function getShortUrl(url, callback) {
    var bitlyURL = "http://api.bit.ly/shorten?"
        + "version=2.0.1"
        + "&longUrl=" + escape(url)
        + "&login=YOUR_LOGIN" +
        + "&apiKey=YOUR_KEY" +
        + "&history=1" +
        + "&format=json&callback=?";

    $.getJSON(bitlyURL, function(data){

Once the getJSON function receives the data from bit.ly, the callback function (which was passed as a parameter) is called, passing along the shortened URL.

The three callback functions used in the addBitlyMenuItems function, will each do a specific action: show the shortened link, copy the link to the clipboard or navigate to the bit.ly statistics page. The shortenAndDisplay is the most complex of those three; this function will display the shortened URL in a DIV centered on top of the page. Once again jQuery is used for manipulating the HTML DOM to dynamically render the DIV.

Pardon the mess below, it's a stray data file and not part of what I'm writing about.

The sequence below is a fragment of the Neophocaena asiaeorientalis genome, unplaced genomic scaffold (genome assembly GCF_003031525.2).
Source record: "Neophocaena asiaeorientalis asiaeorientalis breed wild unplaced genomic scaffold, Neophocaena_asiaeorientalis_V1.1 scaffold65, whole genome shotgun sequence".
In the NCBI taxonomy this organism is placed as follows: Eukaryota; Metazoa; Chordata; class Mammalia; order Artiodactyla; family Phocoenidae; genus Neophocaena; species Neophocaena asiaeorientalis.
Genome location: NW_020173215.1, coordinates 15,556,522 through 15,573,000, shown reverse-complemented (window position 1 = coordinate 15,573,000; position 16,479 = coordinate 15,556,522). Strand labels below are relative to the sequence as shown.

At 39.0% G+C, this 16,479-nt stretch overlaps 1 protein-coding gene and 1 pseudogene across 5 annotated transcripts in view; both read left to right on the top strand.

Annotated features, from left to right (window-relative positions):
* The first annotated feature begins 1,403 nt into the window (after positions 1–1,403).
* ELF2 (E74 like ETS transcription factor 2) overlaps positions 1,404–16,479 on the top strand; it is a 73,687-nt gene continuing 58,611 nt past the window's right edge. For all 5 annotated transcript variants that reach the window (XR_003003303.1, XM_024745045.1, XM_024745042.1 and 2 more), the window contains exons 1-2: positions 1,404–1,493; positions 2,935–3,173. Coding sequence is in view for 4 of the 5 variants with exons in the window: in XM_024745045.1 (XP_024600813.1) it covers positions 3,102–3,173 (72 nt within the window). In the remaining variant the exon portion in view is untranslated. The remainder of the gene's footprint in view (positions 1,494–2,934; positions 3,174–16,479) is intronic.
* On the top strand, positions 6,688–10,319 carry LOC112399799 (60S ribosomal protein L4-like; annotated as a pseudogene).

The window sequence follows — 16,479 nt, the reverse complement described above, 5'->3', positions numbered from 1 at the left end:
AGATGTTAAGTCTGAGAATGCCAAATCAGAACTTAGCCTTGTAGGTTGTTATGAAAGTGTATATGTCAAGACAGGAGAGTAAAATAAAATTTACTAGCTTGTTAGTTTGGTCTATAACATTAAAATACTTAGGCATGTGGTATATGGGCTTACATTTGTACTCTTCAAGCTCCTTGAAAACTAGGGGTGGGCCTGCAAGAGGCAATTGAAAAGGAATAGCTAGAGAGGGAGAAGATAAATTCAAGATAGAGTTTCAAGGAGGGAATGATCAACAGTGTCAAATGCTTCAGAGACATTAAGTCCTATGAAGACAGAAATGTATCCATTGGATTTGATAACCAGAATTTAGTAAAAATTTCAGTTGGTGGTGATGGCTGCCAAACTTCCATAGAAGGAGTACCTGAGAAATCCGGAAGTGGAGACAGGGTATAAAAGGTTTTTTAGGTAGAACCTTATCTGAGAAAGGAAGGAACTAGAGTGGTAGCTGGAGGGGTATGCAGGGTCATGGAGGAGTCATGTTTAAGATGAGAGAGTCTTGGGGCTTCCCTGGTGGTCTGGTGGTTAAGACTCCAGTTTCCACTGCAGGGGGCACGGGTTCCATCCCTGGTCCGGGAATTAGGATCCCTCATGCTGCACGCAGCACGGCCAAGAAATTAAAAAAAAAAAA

function shortenAndDisplay(url) {
    $("body").append("<div id='shortUrlDiv' class='ms-vb' style='position:absolute; \
        background-color:White; padding:10px; border-width:1px; border-style:solid; \
        border-color:Black;display:none; position:absolute;'>URL shortened to:<h2>" +
        url + "</h2><a href='#' id='shortUrlDivClose'>Close</a></div>");
    var $shortUrlDiv = $("#shortUrlDiv");

    var topPos = (document.body.clientHeight - $shortUrlDiv.height()) / 2;
    var leftPos = (document.body.clientWidth - $shortUrlDiv.width()) / 2;
    $("#shortUrlDivClose", $shortUrlDiv).click(function() {
        $(this).parent().hide("fast", function() { $(this).remove(); });
    $("#shortUrlDiv").css("top", topPos).css("left", leftPos).show("fast");

The result of this function looks like this:


The other two callback functions are very easy to implement. Notice that to show the bit.ly statistics page for a shortened link, you just need to add a + sign to that link.